Just a few coding tips
This is the new address. I'll be posting much more about Silverlight so I think that SilverlightShow.net is a better place for my blog. Hope I see you there. Emil
I was presented with the 2009 Microsoft MVP award earlier today! That's pretty exciting for me and I'm glad that my contributions to both online and offline communities were valued so high. I got the award for my contributions in the Silverlight community so I'm a Silverlight MVP. Thanks all for the support! See you Emil
A bit late but here they are:
Building Mesh-enabled applications using Live Framework
This year the exciting conference Microsoft Days 2009 will be held on 14-15 April for IT Specialists and 16-17 April for Developers.
Just a reminder for those of you who are interested to share some knowledge with the Silverlight community - you have only 10 days left to submit an article for the "Silverlight: Write and Win" contest running on SilverlightShow.net.
Updated to Silverlight 2 RTW!
Since I started using Twitter I've been looking for a cool Silverlight widget I can put on my blog. Well, I found only Flash widgets so I just built a Silverlight one by myself.
Unfortunately I'm not able to place it on this blog because of the shrunk CommunityServer features available to me.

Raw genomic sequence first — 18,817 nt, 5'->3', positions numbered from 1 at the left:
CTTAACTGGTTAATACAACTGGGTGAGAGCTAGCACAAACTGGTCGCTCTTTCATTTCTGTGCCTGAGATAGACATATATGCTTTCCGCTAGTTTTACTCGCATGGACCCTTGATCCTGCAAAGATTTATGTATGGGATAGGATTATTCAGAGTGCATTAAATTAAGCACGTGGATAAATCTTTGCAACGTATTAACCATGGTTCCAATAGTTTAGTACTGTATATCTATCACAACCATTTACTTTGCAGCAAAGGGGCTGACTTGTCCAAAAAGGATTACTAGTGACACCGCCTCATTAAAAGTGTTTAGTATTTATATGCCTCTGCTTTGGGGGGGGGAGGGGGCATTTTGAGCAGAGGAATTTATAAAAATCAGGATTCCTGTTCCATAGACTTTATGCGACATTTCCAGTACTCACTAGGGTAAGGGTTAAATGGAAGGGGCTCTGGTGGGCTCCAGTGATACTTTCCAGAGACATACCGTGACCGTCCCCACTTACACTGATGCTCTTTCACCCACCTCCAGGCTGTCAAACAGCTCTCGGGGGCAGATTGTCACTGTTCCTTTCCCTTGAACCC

Apply a RowFilter on a DataView which filters a column of type System.Guid and can contain a variable number of values.
Linking to a resource from a reusable control in different levels in your web app folder tree can be a tedious and not so obvious task.
I've just registered for the 2008 Launch in Athens. I guess most of you are exciting about MIX08 now but I won't be able to join this event and I'll have to satisfy myself with the 2008 Launch and I hope with the REMIX. I'm sure it will be fun so if you are somewhere near Athens be sure to attend. The event is free of charge. Check out the sessions here.
I fall in a couple of situations where I needed to get the client’s culture from the server side in an ASP.NET application. I googled this and found only client side solutions, but I knew there was some way to get this information because the ASP.NET framework supports client based culture (through the (UI)Culture = "Auto" in the page attributes and the globalization section in the web.config). The only way I thought of getting the client culture was from the Request object.
After examining the HTTP Headers collection I found the Accept-Language header. It contains information about the user's preferred languages. This is a sample Accept-Language header:
The languages are explicitly defined in the browser and their order is determined. You are probably wondering what this q-thing means. According to the RFC 3282 (Content Language Headers) it specifies the language quality or in other words the language priority set in the client's browser. In the example above bg-BG (Bulgarian (Bulgaria) has highest priority then en-US (English (United States)) and the last preferred language is ar-BH (Arabic (Bahrain)).
The Accept-Language header lists all languages set in the browser in a comma separated list which makes it easy to extract each language.
From ASP.NET you can access this header using the Headers collection in the Request object - Request.Headers["Accept-Language"]. Then you can process it the way you like.
Raj Kaimal gave a useful tip that instead of using Request.Headers["Accept-Language"] you can simply use the HttpRequest.UserLanguages to get a sorted string array of client language preferences. Thanks Raj!
I hope you find this tip useful.